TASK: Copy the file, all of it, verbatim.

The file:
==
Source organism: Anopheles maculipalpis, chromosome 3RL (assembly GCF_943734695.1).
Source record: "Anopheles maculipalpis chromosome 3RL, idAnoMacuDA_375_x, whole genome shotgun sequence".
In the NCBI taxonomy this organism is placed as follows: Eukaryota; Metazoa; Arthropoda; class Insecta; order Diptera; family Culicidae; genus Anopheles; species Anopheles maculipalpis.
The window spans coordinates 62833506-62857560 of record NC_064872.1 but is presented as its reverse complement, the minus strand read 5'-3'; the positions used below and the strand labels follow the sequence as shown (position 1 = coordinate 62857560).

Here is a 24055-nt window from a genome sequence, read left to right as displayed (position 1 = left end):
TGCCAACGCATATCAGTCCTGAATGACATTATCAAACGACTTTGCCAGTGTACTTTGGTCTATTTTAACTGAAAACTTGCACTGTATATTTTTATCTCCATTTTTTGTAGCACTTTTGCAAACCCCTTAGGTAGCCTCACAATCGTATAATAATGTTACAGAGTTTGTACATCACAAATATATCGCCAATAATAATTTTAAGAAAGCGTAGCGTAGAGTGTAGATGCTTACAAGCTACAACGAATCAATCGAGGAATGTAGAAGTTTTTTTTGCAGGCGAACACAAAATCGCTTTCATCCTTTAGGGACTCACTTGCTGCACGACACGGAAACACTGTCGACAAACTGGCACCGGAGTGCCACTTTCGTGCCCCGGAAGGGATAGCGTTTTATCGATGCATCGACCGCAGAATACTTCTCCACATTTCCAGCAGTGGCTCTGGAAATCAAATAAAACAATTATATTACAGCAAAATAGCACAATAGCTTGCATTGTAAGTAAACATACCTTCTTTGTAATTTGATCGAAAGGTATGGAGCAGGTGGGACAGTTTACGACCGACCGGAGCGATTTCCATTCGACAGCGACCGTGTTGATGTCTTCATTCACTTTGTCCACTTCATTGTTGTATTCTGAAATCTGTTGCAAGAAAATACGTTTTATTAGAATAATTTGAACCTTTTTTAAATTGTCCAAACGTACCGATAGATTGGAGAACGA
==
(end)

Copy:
Source organism: Anopheles maculipalpis, chromosome 3RL (assembly GCF_943734695.1).
Source record: "Anopheles maculipalpis chromosome 3RL, idAnoMacuDA_375_x, whole genome shotgun sequence".
In the NCBI taxonomy this organism is placed as follows: Eukaryota; Metazoa; Arthropoda; class Insecta; order Diptera; family Culicidae; genus Anopheles; species Anopheles maculipalpis.
The window spans coordinates 62833506-62857560 of record NC_064872.1 but is presented as its reverse complement, the minus strand read 5'-3'; the positions used below and the strand labels follow the sequence as shown (position 1 = coordinate 62857560).

Here is a 24055-nt window from a genome sequence, read left to right as displayed (position 1 = left end):
TGCCAACGCATATCAGTCCTGAATGACATTATCAAACGACTTTGCCAGTGTACTTTGGTCTATTTTAACTGAAAACTTGCACTGTATATTTTTATCTCCATTTTTTGTAGCACTTTTGCAAACCCCTTAGGTAGCCTCACAATCGTATAATAATGTTACAGAGTTTGTACATCACAAATATATCGCCAATAATAATTTTAAGAAAGCGTAGCGTAGAGTGTAGATGCTTACAAGCTACAACGAATCAATCGAGGAATGTAGAAGTTTTTTTTGCAGGCGAACACAAAATCGCTTTCATCCTTTAGGGACTCACTTGCTGCACGACACGGAAACACTGTCGACAAACTGGCACCGGAGTGCCACTTTCGTGCCCCGGAAGGGATAGCGTTTTATCGATGCATCGACCGCAGAATACTTCTCCACATTTCCAGCAGTGGCTCTGGAAATCAAATAAAACAATTATATTACAGCAAAATAGCACAATAGCTTGCATTGTAAGTAAACATACCTTCTTTGTAATTTGATCGAAAGGTATGGAGCAGGTGGGACAGTTTACGACCGACCGGAGCGATTTCCATTCGACAGCGACCGTGTTGATGTCTTCATTCACTTTGTCCACTTCATTGTTGTATTCTGAAATCTGTTGCAAGAAAATACGTTTTATTAGAATAATTTGAACCTTTTTTAAATTGTCCAAACGTACCGATAGATTGGAGAACGA